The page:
For n bits, you can have 2^n different numbers represented by those bits. So 32 bit unsigned numbers go from 0 to 4,294,967,295 (2^32-1, the -1 is because 0 is a valid number). Signed numbers divide that 4 billion evenly between positive and negative. 32-bit computers use this in their memory addresses, which means a program can natively access 4 GB of memory. 64-bit computers have a limit of 2^64, which is much, much higher.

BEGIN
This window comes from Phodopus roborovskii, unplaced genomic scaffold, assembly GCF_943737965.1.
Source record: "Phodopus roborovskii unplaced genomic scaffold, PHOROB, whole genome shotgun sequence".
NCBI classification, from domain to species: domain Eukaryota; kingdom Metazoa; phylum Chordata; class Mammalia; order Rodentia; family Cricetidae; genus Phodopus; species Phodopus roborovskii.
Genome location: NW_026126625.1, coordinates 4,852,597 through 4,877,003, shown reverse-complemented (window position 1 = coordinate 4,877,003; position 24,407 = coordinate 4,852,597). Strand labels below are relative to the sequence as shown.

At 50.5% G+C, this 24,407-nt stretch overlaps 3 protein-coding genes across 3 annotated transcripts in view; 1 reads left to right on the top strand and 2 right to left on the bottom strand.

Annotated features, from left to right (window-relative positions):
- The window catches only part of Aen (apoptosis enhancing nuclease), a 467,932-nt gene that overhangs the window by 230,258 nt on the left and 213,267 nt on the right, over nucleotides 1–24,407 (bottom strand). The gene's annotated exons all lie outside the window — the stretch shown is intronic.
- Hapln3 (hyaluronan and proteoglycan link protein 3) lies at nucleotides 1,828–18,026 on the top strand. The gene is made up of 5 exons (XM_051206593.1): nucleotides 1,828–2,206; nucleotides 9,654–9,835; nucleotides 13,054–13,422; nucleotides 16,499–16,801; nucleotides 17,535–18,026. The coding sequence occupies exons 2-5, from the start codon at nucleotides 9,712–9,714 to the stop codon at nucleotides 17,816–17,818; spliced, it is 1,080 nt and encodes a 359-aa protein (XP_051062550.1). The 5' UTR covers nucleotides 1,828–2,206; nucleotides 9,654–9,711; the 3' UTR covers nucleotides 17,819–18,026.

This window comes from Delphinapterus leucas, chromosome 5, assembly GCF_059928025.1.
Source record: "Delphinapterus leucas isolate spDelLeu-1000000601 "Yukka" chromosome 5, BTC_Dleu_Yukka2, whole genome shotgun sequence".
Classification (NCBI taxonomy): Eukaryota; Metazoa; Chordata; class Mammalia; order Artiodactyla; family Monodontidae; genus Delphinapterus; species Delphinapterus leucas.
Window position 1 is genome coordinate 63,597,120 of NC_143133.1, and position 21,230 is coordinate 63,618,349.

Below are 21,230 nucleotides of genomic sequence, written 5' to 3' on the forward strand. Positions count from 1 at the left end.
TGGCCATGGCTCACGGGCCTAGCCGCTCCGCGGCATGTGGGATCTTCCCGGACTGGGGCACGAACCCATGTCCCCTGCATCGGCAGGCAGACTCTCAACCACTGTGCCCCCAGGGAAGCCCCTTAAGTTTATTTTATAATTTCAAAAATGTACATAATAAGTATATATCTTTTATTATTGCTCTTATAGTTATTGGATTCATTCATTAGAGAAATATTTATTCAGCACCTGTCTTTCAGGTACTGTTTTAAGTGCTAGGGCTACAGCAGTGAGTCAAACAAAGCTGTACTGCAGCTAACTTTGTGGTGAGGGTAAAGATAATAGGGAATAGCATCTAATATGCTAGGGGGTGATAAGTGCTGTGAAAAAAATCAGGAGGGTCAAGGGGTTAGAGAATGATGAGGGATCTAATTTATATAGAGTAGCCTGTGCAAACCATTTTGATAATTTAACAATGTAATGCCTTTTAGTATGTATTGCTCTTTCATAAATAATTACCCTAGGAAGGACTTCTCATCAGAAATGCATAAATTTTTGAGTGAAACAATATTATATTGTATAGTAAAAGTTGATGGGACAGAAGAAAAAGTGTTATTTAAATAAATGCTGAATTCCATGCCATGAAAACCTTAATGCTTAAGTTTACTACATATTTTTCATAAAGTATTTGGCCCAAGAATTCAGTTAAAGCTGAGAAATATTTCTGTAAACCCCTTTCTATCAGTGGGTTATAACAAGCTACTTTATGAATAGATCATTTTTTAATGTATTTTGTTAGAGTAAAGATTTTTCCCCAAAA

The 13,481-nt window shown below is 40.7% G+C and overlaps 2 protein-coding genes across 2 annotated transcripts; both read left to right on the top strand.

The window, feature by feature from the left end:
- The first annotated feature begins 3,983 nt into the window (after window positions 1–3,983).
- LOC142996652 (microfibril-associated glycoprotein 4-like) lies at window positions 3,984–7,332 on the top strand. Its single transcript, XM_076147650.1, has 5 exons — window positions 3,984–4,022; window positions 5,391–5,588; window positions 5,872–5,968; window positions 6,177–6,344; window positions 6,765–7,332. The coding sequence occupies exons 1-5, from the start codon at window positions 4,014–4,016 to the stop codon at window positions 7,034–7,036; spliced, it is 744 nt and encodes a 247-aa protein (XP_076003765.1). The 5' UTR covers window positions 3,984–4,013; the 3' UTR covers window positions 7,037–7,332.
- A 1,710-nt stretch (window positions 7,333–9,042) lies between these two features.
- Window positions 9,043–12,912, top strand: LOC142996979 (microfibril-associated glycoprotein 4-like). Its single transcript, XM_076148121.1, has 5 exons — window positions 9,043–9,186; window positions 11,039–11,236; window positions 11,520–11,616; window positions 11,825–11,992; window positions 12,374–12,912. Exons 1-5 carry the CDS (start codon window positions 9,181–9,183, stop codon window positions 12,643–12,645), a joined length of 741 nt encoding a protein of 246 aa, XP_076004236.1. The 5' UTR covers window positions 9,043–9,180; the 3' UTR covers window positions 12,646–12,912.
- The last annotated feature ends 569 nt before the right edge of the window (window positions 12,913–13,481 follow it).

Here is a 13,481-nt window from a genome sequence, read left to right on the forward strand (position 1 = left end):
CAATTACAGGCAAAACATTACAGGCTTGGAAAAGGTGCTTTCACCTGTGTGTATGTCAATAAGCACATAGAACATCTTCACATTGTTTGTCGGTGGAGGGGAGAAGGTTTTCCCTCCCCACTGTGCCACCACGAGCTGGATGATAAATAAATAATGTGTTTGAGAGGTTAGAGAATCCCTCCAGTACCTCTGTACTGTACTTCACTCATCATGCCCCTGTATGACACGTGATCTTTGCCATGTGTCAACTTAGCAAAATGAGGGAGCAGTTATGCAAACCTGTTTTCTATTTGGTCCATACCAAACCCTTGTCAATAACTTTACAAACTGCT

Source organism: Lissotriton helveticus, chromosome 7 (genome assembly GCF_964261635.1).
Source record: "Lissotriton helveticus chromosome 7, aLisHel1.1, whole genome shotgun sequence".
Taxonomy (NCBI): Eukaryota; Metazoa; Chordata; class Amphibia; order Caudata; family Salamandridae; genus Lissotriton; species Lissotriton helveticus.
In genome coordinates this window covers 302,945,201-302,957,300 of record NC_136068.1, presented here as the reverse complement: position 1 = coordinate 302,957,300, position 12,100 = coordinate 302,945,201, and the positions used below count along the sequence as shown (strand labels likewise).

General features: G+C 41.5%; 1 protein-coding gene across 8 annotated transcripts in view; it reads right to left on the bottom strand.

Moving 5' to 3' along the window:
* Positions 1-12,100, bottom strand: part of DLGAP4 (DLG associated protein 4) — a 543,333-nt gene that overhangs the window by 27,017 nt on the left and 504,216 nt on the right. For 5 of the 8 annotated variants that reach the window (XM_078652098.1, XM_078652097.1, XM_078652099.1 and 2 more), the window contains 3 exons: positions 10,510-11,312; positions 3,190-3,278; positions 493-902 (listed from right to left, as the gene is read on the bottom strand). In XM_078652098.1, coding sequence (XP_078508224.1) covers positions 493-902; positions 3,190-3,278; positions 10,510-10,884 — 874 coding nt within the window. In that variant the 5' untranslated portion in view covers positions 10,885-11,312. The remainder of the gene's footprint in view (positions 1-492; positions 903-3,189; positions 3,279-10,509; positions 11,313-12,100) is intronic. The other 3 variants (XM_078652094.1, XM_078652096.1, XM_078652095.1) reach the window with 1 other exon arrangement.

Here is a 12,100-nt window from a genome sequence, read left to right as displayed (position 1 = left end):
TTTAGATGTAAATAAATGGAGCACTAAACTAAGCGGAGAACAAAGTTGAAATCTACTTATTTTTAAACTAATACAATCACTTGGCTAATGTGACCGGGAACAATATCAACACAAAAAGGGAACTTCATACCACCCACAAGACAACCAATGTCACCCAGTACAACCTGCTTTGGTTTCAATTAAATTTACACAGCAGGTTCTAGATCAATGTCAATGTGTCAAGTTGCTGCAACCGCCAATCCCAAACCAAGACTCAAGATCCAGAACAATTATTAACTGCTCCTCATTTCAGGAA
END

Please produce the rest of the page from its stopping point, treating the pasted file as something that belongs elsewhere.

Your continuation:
You also run across that 4 billion limit if you're using 32-bit numbers to represent other things, like for example users, tweets, or seconds since a certain date. So 32-bit works just fine up to a certain scale, then above that, even though there are ways to work around the limit, it makes more sense to go to 64-bit.
The disadvantage is it takes twice as much memory to store your numbers.